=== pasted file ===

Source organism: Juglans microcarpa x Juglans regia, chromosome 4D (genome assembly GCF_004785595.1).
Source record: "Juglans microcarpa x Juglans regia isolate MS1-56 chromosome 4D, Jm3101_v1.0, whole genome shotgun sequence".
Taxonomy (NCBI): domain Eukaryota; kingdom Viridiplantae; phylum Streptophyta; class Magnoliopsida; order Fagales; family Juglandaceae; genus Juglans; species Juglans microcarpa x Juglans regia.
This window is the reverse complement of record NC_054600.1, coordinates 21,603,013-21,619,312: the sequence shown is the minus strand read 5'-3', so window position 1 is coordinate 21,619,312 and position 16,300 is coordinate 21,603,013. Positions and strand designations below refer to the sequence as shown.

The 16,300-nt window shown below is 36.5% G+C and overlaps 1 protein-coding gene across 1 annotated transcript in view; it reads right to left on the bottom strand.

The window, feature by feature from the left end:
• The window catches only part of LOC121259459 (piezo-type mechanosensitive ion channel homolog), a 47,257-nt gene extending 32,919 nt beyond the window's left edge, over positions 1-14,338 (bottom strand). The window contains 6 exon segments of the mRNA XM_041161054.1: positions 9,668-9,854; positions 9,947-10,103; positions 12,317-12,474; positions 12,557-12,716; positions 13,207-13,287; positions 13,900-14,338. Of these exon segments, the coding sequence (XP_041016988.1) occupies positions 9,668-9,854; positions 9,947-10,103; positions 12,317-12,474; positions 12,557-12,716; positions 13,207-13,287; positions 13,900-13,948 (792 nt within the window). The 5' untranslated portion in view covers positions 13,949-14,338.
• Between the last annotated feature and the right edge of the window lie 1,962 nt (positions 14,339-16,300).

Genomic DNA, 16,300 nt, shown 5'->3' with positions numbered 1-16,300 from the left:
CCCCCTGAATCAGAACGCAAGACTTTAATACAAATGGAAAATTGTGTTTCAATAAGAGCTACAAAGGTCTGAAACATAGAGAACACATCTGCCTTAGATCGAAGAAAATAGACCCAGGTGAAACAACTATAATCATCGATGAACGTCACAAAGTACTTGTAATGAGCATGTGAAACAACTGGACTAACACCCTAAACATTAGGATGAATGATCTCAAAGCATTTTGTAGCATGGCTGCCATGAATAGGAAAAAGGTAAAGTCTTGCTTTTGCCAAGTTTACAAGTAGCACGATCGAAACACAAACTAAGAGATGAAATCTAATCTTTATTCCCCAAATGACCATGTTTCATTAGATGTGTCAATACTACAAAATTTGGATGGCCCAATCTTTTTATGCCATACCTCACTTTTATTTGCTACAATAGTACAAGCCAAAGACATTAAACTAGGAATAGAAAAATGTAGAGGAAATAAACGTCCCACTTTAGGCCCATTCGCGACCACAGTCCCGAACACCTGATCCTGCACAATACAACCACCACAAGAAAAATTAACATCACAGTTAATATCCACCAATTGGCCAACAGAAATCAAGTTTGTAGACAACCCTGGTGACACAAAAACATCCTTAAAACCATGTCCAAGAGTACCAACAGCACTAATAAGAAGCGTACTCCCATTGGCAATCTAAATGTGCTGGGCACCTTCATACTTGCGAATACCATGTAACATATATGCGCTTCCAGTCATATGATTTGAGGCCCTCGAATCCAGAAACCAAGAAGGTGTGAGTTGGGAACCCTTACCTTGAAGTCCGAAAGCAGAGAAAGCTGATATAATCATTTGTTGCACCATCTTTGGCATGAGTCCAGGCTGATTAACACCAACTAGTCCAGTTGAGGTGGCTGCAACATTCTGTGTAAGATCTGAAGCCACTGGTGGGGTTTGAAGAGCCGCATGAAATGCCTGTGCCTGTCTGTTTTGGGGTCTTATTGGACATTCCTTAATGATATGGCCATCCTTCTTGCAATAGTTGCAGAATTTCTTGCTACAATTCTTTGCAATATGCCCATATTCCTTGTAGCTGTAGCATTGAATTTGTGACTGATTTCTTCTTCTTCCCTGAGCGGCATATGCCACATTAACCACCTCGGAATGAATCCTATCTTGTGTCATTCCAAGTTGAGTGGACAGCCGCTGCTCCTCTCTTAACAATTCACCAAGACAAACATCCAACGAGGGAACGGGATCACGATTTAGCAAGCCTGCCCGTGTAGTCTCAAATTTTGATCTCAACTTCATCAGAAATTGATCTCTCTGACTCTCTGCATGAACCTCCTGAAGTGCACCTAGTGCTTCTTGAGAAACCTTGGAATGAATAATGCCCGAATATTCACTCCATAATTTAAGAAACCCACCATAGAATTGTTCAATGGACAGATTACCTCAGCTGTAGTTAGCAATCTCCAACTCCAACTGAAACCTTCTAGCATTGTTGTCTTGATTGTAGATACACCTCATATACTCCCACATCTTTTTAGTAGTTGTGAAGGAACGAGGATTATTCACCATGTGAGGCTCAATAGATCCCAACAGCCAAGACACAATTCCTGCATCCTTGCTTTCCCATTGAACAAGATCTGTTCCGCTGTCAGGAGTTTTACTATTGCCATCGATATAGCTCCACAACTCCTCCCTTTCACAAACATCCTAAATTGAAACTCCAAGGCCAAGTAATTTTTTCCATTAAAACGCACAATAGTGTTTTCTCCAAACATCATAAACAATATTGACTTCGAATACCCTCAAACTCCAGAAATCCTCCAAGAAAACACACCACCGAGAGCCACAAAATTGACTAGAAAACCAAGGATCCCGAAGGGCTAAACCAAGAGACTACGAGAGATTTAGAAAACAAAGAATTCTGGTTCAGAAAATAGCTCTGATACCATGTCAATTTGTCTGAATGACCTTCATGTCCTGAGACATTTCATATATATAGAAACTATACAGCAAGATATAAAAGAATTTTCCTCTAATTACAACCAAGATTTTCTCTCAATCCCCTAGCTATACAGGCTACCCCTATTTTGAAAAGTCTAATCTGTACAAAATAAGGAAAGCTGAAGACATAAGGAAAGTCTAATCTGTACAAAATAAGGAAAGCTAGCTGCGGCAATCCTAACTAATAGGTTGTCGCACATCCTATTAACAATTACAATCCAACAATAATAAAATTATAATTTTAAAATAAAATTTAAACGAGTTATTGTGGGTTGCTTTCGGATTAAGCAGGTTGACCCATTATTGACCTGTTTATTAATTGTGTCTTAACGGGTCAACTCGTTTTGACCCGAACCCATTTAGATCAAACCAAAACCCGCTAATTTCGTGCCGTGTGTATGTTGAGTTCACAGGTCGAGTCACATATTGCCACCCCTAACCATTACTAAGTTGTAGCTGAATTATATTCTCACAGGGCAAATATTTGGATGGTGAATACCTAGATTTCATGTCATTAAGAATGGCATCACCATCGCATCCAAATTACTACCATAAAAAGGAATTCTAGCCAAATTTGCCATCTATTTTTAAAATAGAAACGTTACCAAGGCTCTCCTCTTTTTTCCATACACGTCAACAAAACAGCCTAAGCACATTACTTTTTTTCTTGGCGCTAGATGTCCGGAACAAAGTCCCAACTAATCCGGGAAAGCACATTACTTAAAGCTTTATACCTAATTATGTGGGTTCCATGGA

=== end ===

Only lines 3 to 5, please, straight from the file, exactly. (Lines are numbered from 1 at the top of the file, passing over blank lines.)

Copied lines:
Taxonomy (NCBI): domain Eukaryota; kingdom Viridiplantae; phylum Streptophyta; class Magnoliopsida; order Fagales; family Juglandaceae; genus Juglans; species Juglans microcarpa x Juglans regia.
This window is the reverse complement of record NC_054600.1, coordinates 21,603,013-21,619,312: the sequence shown is the minus strand read 5'-3', so window position 1 is coordinate 21,619,312 and position 16,300 is coordinate 21,603,013. Positions and strand designations below refer to the sequence as shown.

The 16,300-nt window shown below is 36.5% G+C and overlaps 1 protein-coding gene across 1 annotated transcript in view; it reads right to left on the bottom strand.